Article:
Queen Anne (reigned 1702 – 14) had seventeen known pregnancies during her marriage to Prince George of Denmark (b.1653, d.1708) but she died without surviving issue. Only five of her pregnancies led to live-born children and all of them died before she even ascended the throne. One son, William, lived to the age of eleven, dying in 1700.

Did any other monarch have so many known pregnancies yet fail to produce a surviving heir? If not (and I suspect not), which monarch comes closest to this (unwanted) record?

The question applies to both men and women who were monarchs in their own right and could be with more than one husband or wife (in the case male monarchs, this obviously means their wife or wives pregnancies!).

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    You may not be aware that a sexually active woman who is not using any contraceptive will get pregnant very often. But the majority of pregnancies end in a spontaneous miscarriage before the mother even notices. So every monarch (wishing to reproduce) who is not producing a child every year is in the same sad situation as Queen Anne.
    – RedSonja
    Sep 24, 2020 at 11:59

1 Answer 1


Not an exact fit, but Emperor Renzhong of Song came close with 16 children known to history. All three sons and eight of the daughters died young, so he eventually had to adopt the son of a cousin to succeed him. Though five of his princesses survived to adulthood, they were not considered heirs under Chinese succession laws. In that sense, Renzhong was unsuccessful in producing an heir.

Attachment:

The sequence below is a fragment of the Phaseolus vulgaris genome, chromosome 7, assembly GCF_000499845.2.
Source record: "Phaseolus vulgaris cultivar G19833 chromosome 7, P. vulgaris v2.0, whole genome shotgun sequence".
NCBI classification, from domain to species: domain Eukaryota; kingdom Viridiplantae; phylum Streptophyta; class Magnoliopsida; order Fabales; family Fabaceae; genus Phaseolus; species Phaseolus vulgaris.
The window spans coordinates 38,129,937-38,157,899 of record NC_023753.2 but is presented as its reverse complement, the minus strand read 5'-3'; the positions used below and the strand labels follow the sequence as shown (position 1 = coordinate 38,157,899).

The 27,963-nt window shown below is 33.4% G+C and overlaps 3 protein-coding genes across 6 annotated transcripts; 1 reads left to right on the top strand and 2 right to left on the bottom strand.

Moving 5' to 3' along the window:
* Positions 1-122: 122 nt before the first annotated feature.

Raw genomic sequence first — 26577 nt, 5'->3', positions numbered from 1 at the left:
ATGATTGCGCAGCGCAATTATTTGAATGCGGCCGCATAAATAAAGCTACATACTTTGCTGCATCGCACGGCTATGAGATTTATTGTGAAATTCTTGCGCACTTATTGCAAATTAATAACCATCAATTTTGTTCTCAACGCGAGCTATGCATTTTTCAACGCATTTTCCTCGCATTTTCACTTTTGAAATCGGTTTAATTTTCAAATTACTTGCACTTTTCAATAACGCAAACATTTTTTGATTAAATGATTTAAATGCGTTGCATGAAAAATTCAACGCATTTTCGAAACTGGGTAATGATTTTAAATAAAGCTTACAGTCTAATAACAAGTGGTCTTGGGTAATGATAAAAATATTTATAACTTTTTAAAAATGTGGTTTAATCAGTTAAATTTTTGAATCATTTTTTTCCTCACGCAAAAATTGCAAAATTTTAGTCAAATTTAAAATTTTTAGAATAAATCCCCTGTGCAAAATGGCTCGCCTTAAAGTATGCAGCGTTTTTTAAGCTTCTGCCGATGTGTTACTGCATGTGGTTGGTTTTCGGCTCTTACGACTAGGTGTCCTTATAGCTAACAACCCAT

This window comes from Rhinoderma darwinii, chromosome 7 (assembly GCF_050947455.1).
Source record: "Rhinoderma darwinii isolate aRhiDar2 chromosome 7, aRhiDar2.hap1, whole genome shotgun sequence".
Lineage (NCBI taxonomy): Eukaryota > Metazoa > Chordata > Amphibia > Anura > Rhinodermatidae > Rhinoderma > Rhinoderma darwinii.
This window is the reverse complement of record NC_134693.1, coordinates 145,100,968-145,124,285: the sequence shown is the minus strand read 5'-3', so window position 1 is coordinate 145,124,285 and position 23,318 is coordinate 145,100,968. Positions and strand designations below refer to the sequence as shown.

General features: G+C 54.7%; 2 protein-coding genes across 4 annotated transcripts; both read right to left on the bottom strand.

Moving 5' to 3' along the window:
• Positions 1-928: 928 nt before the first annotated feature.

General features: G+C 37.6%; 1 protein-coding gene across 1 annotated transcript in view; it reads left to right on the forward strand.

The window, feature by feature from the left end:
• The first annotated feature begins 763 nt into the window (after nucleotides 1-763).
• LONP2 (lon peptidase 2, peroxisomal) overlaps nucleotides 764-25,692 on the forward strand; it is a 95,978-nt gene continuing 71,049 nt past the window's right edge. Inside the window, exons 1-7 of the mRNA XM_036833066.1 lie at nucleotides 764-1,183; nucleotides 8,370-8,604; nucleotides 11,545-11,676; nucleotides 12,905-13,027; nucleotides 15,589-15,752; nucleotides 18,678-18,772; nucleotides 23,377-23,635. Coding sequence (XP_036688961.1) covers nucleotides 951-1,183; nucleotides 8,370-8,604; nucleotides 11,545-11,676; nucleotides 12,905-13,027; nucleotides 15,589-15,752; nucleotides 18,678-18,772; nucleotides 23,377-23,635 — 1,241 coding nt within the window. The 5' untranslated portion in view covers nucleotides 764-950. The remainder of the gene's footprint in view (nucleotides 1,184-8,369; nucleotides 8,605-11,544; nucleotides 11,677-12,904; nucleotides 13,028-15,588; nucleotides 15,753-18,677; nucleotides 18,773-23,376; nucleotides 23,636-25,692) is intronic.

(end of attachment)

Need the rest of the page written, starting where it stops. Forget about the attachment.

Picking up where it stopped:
We do know Renzhong tried pretty hard, because he had at least 18 empresses and other concubines who received formal titles on the historical record. Chances are that between them, there was at least 17 total pregnancies, but this is of course impossible to verify today.

Generally speaking, it would be incredibly difficult for one person to be pregnant as many times as Queen Anne was. Hence male monarchs with harems were more likely to have exceeded her count, but conversely, the historical record on pregnancies of consorts or concubines are rather less than meticulous.

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    @Semaphore. Nice answer. I almost didn't post this question as I didn't think there would be anything close to Queen Anne's 'record'. Dec 6, 2017 at 0:10
  • Comments are not for extended discussion; this conversation has been moved to chat.
    – T.E.D.
    Dec 7, 2017 at 21:01
  • 17 pregnancies is not an extraordinary record if I compare to some similar cases on the very small sample of my female ancestors 3 or 4 generations ago.
    – Pere
    Sep 11, 2022 at 21:06

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